Glue Cross-Browser Responsive Irregular Images with Sticky Tape

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I recently came across this Atlas of Makers by Vasilis van Gemert. Its fun and quirky appearance made me look under the hood and it was certainly worth it! What I discovered is that it was actually built making use of really cool features that so many articles and talks have been written about over the past few years, but somehow don’t get used that much in the wild – the likes of CSS Grid, custom properties, blend modes, and even SVG.

SVG was used in order to create the irregular images that appear as if they were glued onto the page with the pieces of neon sticky tape. This article is going to explain how to recreate that in the simplest possible manner, without ever needing to step outside the browser. Let’s get started!

The first thing we do is pick an image we start from, for example, this pawesome snow leopard:

Fluffy snow leopard walking through the snow, looking up at the camera with an inquisitive face.
The image we’ll be using: a fluffy snow leopard.

The next thing we do is get a rough polygon we can fit the cat in. For this, we use Bennett Feely‘s Clippy. We’re not actually going to use CSS clip-path since it’s not cross-browser yet (but if you want it to be, please vote for it – no sign in required), it’s just to get the numbers for the polygon points really fast without needing to use an actual image editor with a ton of buttons and options that make you give up before even starting.

We set the custom URL for our image and set custom dimensions. Clippy limits these dimensions based on viewport size, but for us, in this case, the actual dimensions of the image don’t really matter (especially since the output is only going to be % values anyway), only the aspect ratio, which is 2:3 in the case of our cat picture.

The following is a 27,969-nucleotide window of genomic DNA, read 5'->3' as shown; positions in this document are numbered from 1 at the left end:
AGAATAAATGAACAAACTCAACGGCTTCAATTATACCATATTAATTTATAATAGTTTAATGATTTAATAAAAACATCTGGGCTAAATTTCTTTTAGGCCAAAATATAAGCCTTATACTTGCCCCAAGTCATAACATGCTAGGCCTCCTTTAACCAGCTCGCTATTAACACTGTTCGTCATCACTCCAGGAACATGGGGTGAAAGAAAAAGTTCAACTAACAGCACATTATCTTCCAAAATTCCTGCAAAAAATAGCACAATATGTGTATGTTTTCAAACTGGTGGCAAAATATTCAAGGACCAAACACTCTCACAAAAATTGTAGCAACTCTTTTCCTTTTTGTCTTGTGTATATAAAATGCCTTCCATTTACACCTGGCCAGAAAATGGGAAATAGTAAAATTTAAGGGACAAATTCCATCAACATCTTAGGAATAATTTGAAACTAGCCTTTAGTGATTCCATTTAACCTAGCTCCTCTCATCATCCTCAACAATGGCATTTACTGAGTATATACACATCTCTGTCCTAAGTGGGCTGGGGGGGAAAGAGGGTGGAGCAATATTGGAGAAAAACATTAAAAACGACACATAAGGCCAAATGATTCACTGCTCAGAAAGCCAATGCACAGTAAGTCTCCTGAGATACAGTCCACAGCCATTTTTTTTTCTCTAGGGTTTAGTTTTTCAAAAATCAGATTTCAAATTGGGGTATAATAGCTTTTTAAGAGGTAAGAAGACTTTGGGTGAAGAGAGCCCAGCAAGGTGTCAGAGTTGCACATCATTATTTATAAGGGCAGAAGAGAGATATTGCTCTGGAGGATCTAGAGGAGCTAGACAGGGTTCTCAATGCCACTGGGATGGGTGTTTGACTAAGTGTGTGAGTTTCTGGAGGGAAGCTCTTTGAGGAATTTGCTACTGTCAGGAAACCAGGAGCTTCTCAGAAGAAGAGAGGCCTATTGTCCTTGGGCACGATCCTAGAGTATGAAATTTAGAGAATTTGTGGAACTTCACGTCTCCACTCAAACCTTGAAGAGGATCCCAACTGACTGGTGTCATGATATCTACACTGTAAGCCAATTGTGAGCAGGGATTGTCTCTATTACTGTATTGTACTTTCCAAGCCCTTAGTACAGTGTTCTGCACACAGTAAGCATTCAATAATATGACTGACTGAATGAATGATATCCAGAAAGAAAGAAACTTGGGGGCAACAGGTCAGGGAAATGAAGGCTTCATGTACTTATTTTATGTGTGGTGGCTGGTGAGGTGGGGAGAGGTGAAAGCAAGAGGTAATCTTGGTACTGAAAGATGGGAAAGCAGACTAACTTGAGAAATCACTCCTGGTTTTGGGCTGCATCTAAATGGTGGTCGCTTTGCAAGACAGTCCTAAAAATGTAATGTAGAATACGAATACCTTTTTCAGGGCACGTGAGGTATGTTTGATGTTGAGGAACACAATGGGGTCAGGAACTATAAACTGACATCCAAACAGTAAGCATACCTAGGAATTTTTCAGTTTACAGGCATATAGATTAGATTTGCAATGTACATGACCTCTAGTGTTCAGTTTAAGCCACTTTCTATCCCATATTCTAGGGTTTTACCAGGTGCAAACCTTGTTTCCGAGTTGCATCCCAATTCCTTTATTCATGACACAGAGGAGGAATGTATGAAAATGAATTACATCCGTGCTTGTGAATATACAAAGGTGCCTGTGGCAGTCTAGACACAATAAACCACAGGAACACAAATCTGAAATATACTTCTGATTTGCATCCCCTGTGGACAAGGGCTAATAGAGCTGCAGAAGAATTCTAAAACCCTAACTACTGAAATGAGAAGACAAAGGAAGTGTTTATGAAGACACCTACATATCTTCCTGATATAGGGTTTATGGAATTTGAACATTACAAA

Clippy screenshot showing from where to set custom dimensions and URL. The custom dimensions need to satisfy a 2:3 ratio so we pick 540 = 2*270 for the width and 810 = 3*270 for the height.
Clippy: setting custom dimensions and URL.

We turn on the “Show outside clip-path” option on to make it easier to see what we’ll be doing.

Animated gif. Illustrates turning on the 'Show outside clip-path' option. This is going to be useful later, while picking the vertices of the polygon that roughly clips the image around the cat, so that we can see outside the partial polygon we have before we get all the points.
Clippy: turning on the “Show outside clip-path” option.

We then choose to use a custom polygon for our clipping path, we select all the points, we close the path and then maybe tweak some of their positions.

Clippy: selecting the points of a custom polygon that very roughly approximates the shape of the cat.

This has generated the CSS clip-path code for us. We copy just the list of points (as % values), bring up the console and paste this list of points as a JavaScript string:

let coords = '69% 89%, 84% 89%, 91% 54%, 79% 22%, 56% 14%, 45% 16%, 28% 0, 8% 0, 8% 10%, 33% 33%, 33% 70%, 47% 100%, 73% 100%';

We get rid of the % characters and split the string:

coords = coords.replace(/%/g, '').split(', ').map(c => c.split(' '));